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eBay question

I just won an auction for a PDA on eBay, for a pretty good price.

The seller has contacted me saying that the price is not high enough and they don't want to sell it after all.

Since they didn't set a reserve price, am I right in thinking that they darn well have to sell it to me for the value of my winning bid?

Comments

( 7 comments — Leave a comment )
(Deleted comment)
geekette8
Apr. 16th, 2009 09:53 am (UTC)
Indeed. There's nothing you can do to actually FORCE them to ship it to you.

I think that incidences of this have increased greatly since ebay upped the lower limit for a reserve price.
uitlander
Apr. 16th, 2009 05:29 pm (UTC)
Ditto. You have right on your side, but short of going round to theirs and demanding the goods you'd be better off leaving negative feedback, letting ebay know the seller reneged on the deal and moving on.
strange_complex
Apr. 16th, 2009 09:19 am (UTC)
I'm pretty sure you're correct. I should think that if you threaten to report them to eBay they'll capitulate pretty quickly. Certainly, these days you can now leave them negative feedback as a non-selling seller without fear of reprisal, since sellers can't leave negative feedback for buyers any more.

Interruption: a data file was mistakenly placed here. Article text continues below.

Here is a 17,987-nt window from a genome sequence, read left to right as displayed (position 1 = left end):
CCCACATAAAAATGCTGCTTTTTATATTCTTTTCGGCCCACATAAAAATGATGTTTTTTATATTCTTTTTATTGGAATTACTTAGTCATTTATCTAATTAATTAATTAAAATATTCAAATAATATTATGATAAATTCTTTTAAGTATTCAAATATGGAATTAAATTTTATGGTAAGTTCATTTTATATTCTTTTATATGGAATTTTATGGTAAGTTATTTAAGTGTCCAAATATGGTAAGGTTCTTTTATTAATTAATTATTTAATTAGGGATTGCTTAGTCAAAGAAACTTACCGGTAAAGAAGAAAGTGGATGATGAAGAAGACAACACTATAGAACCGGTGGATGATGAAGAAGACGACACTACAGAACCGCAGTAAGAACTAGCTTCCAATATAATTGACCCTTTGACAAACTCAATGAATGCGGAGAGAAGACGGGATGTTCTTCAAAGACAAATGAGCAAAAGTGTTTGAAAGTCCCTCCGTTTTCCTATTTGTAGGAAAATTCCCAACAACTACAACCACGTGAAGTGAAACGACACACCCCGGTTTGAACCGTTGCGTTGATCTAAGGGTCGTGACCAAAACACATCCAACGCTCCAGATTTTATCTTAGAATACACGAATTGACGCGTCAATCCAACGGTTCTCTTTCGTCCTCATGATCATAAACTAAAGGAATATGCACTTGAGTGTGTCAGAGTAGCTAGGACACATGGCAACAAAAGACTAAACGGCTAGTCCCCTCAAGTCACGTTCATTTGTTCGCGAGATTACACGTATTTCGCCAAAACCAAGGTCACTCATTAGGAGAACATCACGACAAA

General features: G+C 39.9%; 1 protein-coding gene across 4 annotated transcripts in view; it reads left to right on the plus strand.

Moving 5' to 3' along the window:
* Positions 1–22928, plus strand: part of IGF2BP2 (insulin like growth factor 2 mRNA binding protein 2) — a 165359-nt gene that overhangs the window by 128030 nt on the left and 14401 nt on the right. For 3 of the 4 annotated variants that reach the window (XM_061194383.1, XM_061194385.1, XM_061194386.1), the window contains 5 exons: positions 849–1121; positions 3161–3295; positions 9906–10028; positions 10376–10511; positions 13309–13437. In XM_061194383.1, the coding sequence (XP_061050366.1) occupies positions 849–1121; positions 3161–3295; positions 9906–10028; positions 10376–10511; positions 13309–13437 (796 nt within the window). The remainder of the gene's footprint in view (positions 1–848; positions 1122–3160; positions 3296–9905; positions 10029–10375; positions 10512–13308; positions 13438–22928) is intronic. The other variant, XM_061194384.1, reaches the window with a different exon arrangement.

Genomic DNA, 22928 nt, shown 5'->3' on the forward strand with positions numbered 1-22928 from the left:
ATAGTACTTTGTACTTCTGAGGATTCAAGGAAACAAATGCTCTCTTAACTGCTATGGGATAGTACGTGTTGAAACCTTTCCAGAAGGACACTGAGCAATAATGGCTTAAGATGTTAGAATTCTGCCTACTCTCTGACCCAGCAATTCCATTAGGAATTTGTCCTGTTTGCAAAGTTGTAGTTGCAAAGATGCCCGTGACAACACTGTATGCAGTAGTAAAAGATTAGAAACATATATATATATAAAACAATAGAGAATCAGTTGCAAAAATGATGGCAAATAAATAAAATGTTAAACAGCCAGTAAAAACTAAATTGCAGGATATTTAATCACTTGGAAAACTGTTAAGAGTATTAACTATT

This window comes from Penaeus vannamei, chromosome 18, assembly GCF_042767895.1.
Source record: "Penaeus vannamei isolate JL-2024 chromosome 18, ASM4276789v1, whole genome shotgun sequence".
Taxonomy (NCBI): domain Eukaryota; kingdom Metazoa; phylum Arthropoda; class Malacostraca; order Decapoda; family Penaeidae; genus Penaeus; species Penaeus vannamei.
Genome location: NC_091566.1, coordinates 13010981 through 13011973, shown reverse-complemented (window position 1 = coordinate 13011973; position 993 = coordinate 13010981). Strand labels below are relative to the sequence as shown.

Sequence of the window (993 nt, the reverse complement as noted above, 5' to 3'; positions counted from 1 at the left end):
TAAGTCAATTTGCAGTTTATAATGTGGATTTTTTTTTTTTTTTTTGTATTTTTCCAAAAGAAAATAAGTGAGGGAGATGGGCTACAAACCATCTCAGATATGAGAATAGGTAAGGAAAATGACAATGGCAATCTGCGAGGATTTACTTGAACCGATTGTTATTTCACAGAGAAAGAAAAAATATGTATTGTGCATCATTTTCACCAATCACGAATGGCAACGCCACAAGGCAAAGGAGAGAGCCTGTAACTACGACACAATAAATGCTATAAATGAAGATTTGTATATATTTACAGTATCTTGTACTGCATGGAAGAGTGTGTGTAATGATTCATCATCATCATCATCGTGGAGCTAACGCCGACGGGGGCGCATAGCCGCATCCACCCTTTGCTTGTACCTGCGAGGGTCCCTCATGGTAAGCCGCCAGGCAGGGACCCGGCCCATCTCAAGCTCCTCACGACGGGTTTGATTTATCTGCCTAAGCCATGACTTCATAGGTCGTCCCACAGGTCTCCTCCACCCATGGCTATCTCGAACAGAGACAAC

sideswipe9th
Apr. 16th, 2009 09:52 am (UTC)
From all I know of eBay, as soon as the auction is over the seller is legally bound to send the item to the buyer, for the price the buyer won the auction with, as soon as the seller has received payment.

This would be the same in any auction house. If the seller forgets to put down a reserve, that's their own fault!

Have you sent them payment yet?
bohemiancoast
Apr. 16th, 2009 10:07 am (UTC)
Yes, they're obliged to sell it to you. eBay charges more (much more) for reserve auctions, which is why they didn't put a high reserve on it.

Obviously, you can't force them to ship it to you if they choose not to (and what they could have done, and someone has done to me, is cancel the auction 30 seconds before the end time, and not break any eBay rules at all). What you can do is forward the email to eBay and ask them to apply their sanctions because what he has done is break eBay rules and he's not even clever enough to lie about it (you would not have fretted if, instead, he'd written and said 'I'm very sorry, I've checked again and it's not working, I can't sell it to you', would you?)
marnanel
Apr. 16th, 2009 12:36 pm (UTC)
this.
shui_long
Apr. 16th, 2009 07:47 pm (UTC)
You have a legally binding contract for sale at the bid price. Enforcing that contract may be more difficult - but if the seller has an established reputation on eBay, a threat to report them for breach might produce results.
( 7 comments — Leave a comment )

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